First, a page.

* U.S. 30-year yield near record low on safe-haven bids
* Bond prices fall earlier on profit-taking, corp supply
* Disappointing factory, construction data limit early fall
* Treasuries come off best month in over six years (Updates market action, adds quote)
By Richard Leong
NEW YORK, Feb 2 (Reuters) - U.S. Treasuries prices edged higher on Monday, with the 30-year’s yield hovering near its record low as disappointing news on American consumer spending and factory activity and a volatile stock market stoked safe-haven demand for bonds.
Anxiety about deflation spreading across the euro zone and Greek leaders seeking looser terms on the country’s 240 billion-euro bailout package from European policy-makers also underpinned demand for Treasuries, analysts said.
Bonds erased earlier losses on profit-taking following a stellar January when the market generated a 2.88 percent total return as the 30-year bond yield set a series of record lows on worries about weakening global growth.
Last month’s return on Treasuries was the biggest since a 3.54 percent jump in December 2008, according to an index compiled by Bank of America Merrill Lynch.
“You had a heck of a run in January, so it’s natural for a little pause. The trend is still for yields to test lower,” said Karl Haeling, vice president at Landesbank Baden-Wurttemberg in New York.
In light, choppy trading, benchmark 10-year Treasuries notes were last up 3/32 in price with a yield of 1.669 percent, down 1 basis point on the day. On Friday, the 10-year yield fell to 1.637 percent, the lowest since May 2013.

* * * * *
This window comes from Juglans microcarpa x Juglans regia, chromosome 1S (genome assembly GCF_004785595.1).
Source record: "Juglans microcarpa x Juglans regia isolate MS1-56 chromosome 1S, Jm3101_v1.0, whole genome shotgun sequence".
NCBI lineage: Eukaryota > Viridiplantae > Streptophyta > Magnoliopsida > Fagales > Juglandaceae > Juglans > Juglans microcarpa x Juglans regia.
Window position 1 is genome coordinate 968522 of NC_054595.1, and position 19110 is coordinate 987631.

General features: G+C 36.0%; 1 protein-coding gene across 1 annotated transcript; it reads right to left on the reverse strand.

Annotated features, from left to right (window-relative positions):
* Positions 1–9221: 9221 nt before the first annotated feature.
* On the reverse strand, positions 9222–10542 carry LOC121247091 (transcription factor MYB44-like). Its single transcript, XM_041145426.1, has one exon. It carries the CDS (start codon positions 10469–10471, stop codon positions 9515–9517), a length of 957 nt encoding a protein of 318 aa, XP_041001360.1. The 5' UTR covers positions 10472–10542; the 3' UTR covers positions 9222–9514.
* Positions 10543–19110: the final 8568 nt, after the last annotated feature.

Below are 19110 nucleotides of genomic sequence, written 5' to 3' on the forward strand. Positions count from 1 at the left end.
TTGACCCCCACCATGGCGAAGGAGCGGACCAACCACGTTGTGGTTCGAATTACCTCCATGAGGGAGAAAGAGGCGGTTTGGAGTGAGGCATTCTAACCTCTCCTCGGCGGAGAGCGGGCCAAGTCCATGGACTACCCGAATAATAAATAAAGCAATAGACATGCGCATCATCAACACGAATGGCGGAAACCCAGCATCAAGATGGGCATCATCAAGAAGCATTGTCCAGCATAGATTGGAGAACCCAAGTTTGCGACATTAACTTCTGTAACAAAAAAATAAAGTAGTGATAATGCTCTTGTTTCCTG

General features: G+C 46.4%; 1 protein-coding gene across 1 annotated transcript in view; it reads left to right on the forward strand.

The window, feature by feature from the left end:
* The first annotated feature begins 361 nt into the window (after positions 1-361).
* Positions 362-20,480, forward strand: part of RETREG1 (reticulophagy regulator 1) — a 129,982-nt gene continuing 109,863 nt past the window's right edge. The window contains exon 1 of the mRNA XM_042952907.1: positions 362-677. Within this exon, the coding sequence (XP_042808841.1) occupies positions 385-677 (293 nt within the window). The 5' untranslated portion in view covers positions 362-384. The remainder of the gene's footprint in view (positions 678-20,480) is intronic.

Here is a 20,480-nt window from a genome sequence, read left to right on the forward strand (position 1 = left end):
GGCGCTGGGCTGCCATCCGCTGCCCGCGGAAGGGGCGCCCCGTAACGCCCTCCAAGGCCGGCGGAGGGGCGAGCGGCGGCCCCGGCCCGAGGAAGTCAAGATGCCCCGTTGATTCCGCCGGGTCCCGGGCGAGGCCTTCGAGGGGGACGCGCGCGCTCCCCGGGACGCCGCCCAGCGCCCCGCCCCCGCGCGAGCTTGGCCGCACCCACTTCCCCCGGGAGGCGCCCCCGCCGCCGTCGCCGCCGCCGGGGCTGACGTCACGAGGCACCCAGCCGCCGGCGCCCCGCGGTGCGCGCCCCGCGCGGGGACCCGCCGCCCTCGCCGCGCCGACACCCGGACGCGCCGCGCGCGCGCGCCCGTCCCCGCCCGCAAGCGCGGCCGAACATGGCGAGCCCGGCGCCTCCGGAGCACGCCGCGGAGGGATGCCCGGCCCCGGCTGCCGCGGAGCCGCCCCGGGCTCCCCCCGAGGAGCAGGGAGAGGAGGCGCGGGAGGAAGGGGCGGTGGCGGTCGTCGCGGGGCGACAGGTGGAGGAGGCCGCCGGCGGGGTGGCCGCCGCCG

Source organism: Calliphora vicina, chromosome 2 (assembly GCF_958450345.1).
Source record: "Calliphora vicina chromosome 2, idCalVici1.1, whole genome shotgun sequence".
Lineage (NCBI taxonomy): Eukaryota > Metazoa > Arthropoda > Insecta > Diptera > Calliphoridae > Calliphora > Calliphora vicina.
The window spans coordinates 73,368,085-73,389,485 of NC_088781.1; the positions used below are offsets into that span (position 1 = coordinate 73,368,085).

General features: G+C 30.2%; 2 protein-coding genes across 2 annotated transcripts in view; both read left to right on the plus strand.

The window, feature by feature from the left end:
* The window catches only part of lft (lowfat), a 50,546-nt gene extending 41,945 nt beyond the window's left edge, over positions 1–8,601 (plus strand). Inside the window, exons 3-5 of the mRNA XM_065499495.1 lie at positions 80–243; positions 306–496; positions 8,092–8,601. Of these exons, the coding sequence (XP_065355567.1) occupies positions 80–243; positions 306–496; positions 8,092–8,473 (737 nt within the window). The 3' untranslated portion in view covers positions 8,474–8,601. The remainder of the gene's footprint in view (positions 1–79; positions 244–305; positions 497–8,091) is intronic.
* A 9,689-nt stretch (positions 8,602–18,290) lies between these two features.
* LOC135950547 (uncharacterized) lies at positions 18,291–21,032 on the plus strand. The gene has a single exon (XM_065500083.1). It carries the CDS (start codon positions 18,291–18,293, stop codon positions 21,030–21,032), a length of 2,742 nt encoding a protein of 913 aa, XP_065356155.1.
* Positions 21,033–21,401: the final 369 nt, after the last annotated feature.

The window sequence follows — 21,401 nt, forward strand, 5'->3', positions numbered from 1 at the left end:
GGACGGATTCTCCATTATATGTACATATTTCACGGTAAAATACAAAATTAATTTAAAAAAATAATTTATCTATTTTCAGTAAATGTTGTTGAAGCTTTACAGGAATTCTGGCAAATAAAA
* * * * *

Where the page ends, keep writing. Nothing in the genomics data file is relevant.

The 30-year bond was 6/32 higher, yielding 2.250 percent, down 1 basis point on the day. On Friday, the 30-year yield hit a record low of 2.221 percent, according to Reuters data.
Two of the three major Wall Street stock indexes struggled to cling to initial gains.
The early losses in bond prices stemmed partly from some fund managers reallocating money into stocks from bonds at the start of a new month and on expectations of a relatively heavy supply of higher-yielding corporate bonds in February, analysts said.
Apple Inc. launched a $6.5 billion bond deal on Monday, according to IFR, a unit of Thomson Reuters.
The decline in bond prices was capped by a larger-than-forecast drop in a private gauge of domestic manufacturing in January and a weaker-than-expected December rise in construction spending that supported the view of a slowing U.S. economic expansion.
The latest economic figures also raised bets the Federal Reserve would abandon possible plans to end its near-zero interest rate policy in 2015 and begin raising rates. Policy-makers are keeping an eye on sluggish price growth at home and troubling financial developments in Europe. (Reporting by Richard Leong; Editing by Meredith Mazzilli and Jonathan Oatis)